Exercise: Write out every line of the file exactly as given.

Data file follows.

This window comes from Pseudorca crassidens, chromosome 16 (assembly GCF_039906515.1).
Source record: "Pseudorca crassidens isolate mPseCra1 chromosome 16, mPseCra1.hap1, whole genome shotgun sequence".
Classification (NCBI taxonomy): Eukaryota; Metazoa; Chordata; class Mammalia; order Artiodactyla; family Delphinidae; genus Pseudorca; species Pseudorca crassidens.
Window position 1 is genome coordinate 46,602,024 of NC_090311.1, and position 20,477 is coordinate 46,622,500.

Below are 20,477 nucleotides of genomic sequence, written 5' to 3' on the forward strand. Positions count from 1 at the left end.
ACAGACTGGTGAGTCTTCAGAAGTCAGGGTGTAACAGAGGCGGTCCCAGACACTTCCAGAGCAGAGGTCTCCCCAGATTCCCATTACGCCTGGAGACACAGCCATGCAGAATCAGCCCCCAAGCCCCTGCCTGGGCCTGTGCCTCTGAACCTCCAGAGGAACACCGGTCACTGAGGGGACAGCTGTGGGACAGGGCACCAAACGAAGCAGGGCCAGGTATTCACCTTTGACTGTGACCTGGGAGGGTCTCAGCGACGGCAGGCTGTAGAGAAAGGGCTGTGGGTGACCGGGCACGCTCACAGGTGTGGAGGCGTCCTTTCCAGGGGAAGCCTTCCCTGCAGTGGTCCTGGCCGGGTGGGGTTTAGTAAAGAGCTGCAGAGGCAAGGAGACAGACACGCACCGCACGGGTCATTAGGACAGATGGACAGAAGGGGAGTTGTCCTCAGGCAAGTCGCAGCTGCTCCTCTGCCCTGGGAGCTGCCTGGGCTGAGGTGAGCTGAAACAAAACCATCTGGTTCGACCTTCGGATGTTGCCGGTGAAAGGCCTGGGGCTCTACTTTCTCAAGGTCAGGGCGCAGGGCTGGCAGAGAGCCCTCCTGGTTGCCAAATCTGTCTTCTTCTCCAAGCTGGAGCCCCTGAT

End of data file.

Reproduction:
This window comes from Pseudorca crassidens, chromosome 16 (assembly GCF_039906515.1).
Source record: "Pseudorca crassidens isolate mPseCra1 chromosome 16, mPseCra1.hap1, whole genome shotgun sequence".
Classification (NCBI taxonomy): Eukaryota; Metazoa; Chordata; class Mammalia; order Artiodactyla; family Delphinidae; genus Pseudorca; species Pseudorca crassidens.
Window position 1 is genome coordinate 46,602,024 of NC_090311.1, and position 20,477 is coordinate 46,622,500.

Below are 20,477 nucleotides of genomic sequence, written 5' to 3' on the forward strand. Positions count from 1 at the left end.
ACAGACTGGTGAGTCTTCAGAAGTCAGGGTGTAACAGAGGCGGTCCCAGACACTTCCAGAGCAGAGGTCTCCCCAGATTCCCATTACGCCTGGAGACACAGCCATGCAGAATCAGCCCCCAAGCCCCTGCCTGGGCCTGTGCCTCTGAACCTCCAGAGGAACACCGGTCACTGAGGGGACAGCTGTGGGACAGGGCACCAAACGAAGCAGGGCCAGGTATTCACCTTTGACTGTGACCTGGGAGGGTCTCAGCGACGGCAGGCTGTAGAGAAAGGGCTGTGGGTGACCGGGCACGCTCACAGGTGTGGAGGCGTCCTTTCCAGGGGAAGCCTTCCCTGCAGTGGTCCTGGCCGGGTGGGGTTTAGTAAAGAGCTGCAGAGGCAAGGAGACAGACACGCACCGCACGGGTCATTAGGACAGATGGACAGAAGGGGAGTTGTCCTCAGGCAAGTCGCAGCTGCTCCTCTGCCCTGGGAGCTGCCTGGGCTGAGGTGAGCTGAAACAAAACCATCTGGTTCGACCTTCGGATGTTGCCGGTGAAAGGCCTGGGGCTCTACTTTCTCAAGGTCAGGGCGCAGGGCTGGCAGAGAGCCCTCCTGGTTGCCAAATCTGTCTTCTTCTCCAAGCTGGAGCCCCTGAT